Either way, Yellen would probably want to comment on the situation, if, again, a smart senator would think to … well, never mind.

Overnight, the situation in the Ukraine has worsened, with armed gunmen taking control of regional government headquarters in Crimea, vowing to be ruled from Russia. The Ukrainian hryvnia continues to sink while the Russian ruble plumbs new five-year lows, surpassing the previous day’s losses, and a bit of risk-off action can be seen in the zloty and a bit of better buying in Treasuries, where the 10-year yield was lately at 2.66 percent. Fund flow figures will be key to watch here to see if overseas flows increase to the U.S. or at least to the developed areas of Western Europe and Japan.

MORNING BID – Contagion abounds, and the Super Bowl

Jan 31, 2014 13:57 UTC

On Thursday, this column suggested that a bunch of stock markets selling off in tandem did not satisfy the definition of contagion. Central banks dumping U.S. assets, weak auctions of government debt in seemingly less related countries, and big sell offs in less affected currencies? That’s getting closer to the mark.

Foreign central banks cut their holdings of U.S. debt stored at the Federal Reserve by the most in seven months in the past week, in a bid to defend weak currencies. “It makes sense,” said Scott Carmack, fixed income portfolio manager at Leader Capital, which has $1 billion under management. “It will probably continue as emerging markets try to prop up their currencies.”

So, overall foreign holdings of securities like Treasuries, mortgage-backed securities and agency debt at the Fed fell by $20.77 billion to $3.325 trillion in the week ended Wednesday, the biggest drop since June. The overall draw-down has come to about $55 billion since the Fed first said it would cut back its monthly bond buying. Debt and equity funds, meantime, continue to shift away from the emerging markets, with EPFR reporting a pullback of about $10 billion from such funds; debt funds have shed $4.6 billion so far in 2014, about one-third of 2013′s total drawdown of $14.3 billion (and that’s for a full year).

While in some ways, the most attractive solution for some of these countries to try to stem capital flight is through higher interest rates (making their debt more attractive to investors who need a bigger return over inflation, which is too hot in places like Brazil and Turkey), higher rates aren’t going to entirely solve the problem. And so you get the spectacle of Hungary cutting its 1-year Treasury bill auction and yields rising by about two-thirds of a percentage point just to garner enough interest for what they did manage to sell.

Hungary’s less in danger than some other countries. It’s got a big current account surplus rather than a deficit, but that hasn’t stopped investors from pulling back there either, driving the forint to a two-year low against the dollar.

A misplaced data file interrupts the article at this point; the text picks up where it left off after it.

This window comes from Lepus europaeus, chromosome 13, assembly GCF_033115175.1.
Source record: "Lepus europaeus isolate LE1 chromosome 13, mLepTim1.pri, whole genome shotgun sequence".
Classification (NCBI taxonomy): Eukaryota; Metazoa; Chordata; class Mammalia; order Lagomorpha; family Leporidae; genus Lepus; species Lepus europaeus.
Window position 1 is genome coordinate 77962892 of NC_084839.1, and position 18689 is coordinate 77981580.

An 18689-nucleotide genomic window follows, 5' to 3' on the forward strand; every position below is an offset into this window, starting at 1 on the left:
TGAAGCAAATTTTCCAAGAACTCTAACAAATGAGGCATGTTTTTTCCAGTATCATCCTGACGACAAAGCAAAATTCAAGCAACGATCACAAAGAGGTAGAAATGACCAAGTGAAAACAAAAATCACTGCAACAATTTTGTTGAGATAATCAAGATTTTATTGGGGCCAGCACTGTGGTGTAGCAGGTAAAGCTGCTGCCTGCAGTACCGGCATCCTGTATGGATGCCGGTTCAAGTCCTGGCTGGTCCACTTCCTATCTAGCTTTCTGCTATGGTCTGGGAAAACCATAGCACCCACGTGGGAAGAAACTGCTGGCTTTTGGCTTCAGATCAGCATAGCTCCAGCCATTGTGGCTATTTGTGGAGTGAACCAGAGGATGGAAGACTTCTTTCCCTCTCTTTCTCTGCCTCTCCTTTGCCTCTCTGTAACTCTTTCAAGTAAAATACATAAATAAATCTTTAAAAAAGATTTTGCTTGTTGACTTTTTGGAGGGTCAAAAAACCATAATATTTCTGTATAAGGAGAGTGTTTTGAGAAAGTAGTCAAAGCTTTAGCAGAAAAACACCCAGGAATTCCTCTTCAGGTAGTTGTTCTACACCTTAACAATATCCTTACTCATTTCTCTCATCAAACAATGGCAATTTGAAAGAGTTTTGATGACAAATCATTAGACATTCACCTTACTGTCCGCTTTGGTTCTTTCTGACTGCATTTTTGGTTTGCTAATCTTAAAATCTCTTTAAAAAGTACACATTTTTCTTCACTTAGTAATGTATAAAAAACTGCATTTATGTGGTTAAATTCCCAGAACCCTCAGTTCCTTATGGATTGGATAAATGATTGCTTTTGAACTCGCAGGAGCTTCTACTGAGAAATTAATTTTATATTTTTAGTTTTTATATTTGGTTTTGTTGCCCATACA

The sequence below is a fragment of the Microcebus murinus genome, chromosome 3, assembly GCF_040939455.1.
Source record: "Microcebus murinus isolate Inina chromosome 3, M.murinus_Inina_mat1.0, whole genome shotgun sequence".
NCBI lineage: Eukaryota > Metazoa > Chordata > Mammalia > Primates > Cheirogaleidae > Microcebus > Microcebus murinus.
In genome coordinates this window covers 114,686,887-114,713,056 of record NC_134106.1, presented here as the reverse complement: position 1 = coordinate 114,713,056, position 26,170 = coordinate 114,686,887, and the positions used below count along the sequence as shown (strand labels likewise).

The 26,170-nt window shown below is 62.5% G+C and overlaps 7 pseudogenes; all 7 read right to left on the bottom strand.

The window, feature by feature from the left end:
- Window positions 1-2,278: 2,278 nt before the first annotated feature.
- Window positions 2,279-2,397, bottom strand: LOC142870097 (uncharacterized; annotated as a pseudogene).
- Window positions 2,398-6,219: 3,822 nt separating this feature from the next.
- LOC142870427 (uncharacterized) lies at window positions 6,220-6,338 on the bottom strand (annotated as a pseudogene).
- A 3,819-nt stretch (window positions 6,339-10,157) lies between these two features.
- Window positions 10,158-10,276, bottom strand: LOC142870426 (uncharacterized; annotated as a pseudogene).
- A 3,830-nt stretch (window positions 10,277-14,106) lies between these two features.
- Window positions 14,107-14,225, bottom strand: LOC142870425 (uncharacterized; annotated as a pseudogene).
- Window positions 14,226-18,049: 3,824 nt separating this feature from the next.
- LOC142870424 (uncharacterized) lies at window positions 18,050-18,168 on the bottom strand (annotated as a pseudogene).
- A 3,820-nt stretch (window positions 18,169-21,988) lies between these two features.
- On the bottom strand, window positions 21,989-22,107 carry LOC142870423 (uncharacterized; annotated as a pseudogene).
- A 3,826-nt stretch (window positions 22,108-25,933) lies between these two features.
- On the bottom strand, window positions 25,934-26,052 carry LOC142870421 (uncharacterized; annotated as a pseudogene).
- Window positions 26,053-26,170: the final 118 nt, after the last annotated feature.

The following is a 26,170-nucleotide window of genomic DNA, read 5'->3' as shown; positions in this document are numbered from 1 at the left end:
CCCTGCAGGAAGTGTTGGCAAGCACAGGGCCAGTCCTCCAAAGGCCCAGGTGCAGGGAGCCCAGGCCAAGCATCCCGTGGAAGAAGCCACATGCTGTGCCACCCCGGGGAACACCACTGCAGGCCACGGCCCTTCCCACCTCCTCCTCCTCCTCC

The ongoing weakness in currencies – which many analysts say has not yet run its course – is going to pinch economic growth in tandem with higher rates. This can sometimes launch a vicious cycle that has consumers in those countries saving money rather than spending it – again, because of inflation. Combine that with a slowing in capital flows, and a weak export environment thanks to the China slowdown, and it gets a lot uglier, as Reuters’ Sujata Rao pointed out in an overnight story.

She quotes Steve O’Hanlon, a fund manager at ACPI Investments, who summarizes it well by saying: “Markets are pricing a pretty dire situation in emerging markets (but) is EM cheaper given potential future output? I wouldn’t say so but it’s getting there. When currencies stop selling off, if (governments) produce real reforms, I will be investing in those markets. If you don’t see any reforms, the rate hikes will just destroy growth, discourage investors and make the situation far worse.”

On the U.S. side of things, the stock market might see a bit of relief, however briefly. The outperformance by bonds against stocks this month might spur some reallocation trades, helping the market on its last day of the month. So it’s got that going for it, which is nice. Of course, futures are getting hit hard this morning, so maybe this is false hope.

SUPER BOWL SHUFFLE
From a more grounded (well, ridiculous) perspective, it’s the Super Bowl this weekend in the U.S.

Strategists have long made sport of the vaunted “Super Bowl Indicator,” which, for a long time, stipulated that when teams in the National Football Conference (the 49ers, Giants, Cowboys, to name a few) were victorious, the stock market was in line for a good year, but when teams in the American Football Conference (Dolphins, Raiders) won the big game, the equity market was set for a bad year.

That was modified a few years ago to include old NFL teams that had migrated to the AFC – the Steelers and the Baltimore Colts (this column does not recognize teams that move in the middle of the night.) So that puts us in a unique position this year.

First off, the AFC team is the Broncos, so a win by them should put the market on track for weakness for the rest of 2014. This is, of course, undermined by the fact that when the Broncos do win (and they won in early 1998 and early 1999), the market does pretty darned well. Furthermore, their opponent, the Seattle Seahawks, spent most of their existence in the NFC before moving to the AFC a few years back. If the Steelers and Colts can be grandfathered into the good side of the ledger, it stands to reason that the Seahawks ought to be included on the bad side of the ledger, no?